“The Land” escaped targeting during the war, and was protected from the worst of the destruction and much of the aftermath by the Western Mountains, a tall range of mountains that runs along the western border. Prior to the war, two organizations prepared for the war and positioned underground facilities in The Land, as well as other strategically selected places globally.
One of these was ‘The Council of God’, an ecumenical group formed by the different Christian faiths, which also welcomed Islamic and Jewish groups into its membership. Together the member of this organization was determined to save and many lives as possible and then to lead people to a lead them to a more faith-based society, rooted in an agrarian economy and which turned its back on most technologies.
The second organization was The Order, a group rooted in science and technology, and which had survived as a secret society for centuries. They were committed to creating human and technology time capsules globally, so that the survivors of the war wouldn’t have to start from scratch and could cut centuries from continuing the progress made before the war. But this group was also concerned about the spread of dangerous technologies and knowledge. They intended to provide education, the benefits of technology, but to closely hold core knowledge that might lead to the creation of more destructive weapons.
The Order had a second purpose, as well. They were intent on advancing human evolution, too, and wanted to control how that evolution proceeded. To that end they created the Future Man Project, a set of genetic engineering programs intent on improving empathy, foresight, and the health of humans. These were the Healer program, the Sensitives Program, and the Prescient Program. Each program sought out and amplified key characteristics of the people involved and developed. The intent was to push these characteristics as far as possible and then to fold them back into the general population through planned breeding. The programs were all started about 50 years before the war and by the time the story begins (200 years after the war) they’d created beings with abilities that seemed almost supernatural.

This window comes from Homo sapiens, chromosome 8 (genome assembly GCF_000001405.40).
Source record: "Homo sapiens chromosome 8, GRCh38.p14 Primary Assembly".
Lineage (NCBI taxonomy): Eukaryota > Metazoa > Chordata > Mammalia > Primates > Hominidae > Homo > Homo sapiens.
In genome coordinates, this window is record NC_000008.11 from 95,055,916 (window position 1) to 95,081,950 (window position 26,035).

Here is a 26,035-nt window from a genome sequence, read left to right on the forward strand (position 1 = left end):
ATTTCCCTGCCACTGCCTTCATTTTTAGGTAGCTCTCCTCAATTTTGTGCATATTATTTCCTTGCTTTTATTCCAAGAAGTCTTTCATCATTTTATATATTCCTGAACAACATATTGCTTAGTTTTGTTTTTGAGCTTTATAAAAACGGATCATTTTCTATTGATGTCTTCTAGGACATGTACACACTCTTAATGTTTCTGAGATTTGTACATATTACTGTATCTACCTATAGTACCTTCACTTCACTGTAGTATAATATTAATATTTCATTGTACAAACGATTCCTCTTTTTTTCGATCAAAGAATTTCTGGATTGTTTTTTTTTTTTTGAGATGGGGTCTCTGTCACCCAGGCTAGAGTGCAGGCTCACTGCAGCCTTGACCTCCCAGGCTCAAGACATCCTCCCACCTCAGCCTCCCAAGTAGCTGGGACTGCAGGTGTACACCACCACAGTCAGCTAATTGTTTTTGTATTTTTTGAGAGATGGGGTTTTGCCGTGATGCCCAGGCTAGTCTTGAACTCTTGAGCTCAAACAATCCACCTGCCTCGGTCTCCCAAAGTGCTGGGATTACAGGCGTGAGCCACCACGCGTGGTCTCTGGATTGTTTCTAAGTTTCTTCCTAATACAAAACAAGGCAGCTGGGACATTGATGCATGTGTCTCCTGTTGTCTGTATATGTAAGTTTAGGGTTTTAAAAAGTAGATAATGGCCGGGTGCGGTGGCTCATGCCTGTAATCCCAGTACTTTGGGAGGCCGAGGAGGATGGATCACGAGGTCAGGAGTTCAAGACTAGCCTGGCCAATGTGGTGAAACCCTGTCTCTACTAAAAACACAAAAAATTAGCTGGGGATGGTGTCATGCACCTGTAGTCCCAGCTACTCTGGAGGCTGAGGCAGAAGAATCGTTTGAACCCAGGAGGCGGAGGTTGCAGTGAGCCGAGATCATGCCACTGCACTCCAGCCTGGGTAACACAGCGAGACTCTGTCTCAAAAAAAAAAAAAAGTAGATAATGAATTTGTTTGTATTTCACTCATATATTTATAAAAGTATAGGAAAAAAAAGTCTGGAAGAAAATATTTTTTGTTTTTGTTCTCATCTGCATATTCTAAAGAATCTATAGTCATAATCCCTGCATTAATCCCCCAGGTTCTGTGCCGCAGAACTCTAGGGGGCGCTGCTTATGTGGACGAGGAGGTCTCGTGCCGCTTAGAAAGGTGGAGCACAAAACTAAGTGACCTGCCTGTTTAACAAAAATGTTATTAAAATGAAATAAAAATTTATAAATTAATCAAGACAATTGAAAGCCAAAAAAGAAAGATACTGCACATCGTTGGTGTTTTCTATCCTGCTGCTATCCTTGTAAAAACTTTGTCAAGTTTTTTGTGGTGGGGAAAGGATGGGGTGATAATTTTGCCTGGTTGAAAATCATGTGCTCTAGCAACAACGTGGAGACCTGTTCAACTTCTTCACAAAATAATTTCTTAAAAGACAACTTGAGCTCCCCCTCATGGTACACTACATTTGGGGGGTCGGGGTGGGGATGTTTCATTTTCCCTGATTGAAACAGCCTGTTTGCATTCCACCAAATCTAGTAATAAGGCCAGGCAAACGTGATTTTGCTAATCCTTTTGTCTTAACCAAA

Following the war, the Council and the Order, realizing that they needed to work together to accomplish their missions, formed an agreement, called The Balance. It was a measure to retain control of technologies and dangerous knowledge while nurturing the faith based civilization and yet allowing The Order to provide access to technologies, including a monopoly on their control. In exchange, the Order agreed not to challenge the Council’s teachings and to assume a junior role in leadership.
Suspicion and acrimony grew in the relationship from time to time, but the two organizations managed to keep the agreement for around 170 years. At that point the secret of the Future Man Project came out and a natural catastrophe was used as an excuse to purge The Land of The Order and of technology in general. Order members, and particularly the products of the genetics programs were rounded up and executed. A few members escaped and some lived on in the Council-controlled society, hiding who they were. One of these was Phoebe, the main character in the first book The Balance. Phoebe was from the Sensitives Program and she managed to hide in plain sight, living in the port town of New Bright Sea Harbor.
Besides The Order, other people decided they didn’t want to live under the rule of The Council, and following The Purge, which drove the Order out, they escaped to the west, beyond the Western Mountains. People in the Land are told that the Wastelands are still hot with radiation and unlivable, but these escapees discovered that they could live there and formed villages and small towns along the coast of an inland sea. Far to the north, lay the Northern Wilderness, an area that had never been developed. Rugged and harsh, the Wilderness is also split by a chain of mountains and contains an active volcano that often produces fog-like conditions and makes portions of the north a dangerous place to visit.
Part 2 of The Balance continues to follow the machinations of The Council and The Order. The Council wants to stamp out any remaining members of The Order. Meanwhile, The Order has been trying to find a way to assume their role in society and to reestablish The Balance. The story begins in The Land, where the Council is trying to find and destroy the active Order Cell that has been operating in The Land since the Purge.
All characters and content copyrighted and registered through the US copyright office to Michael Selden
Map from the book: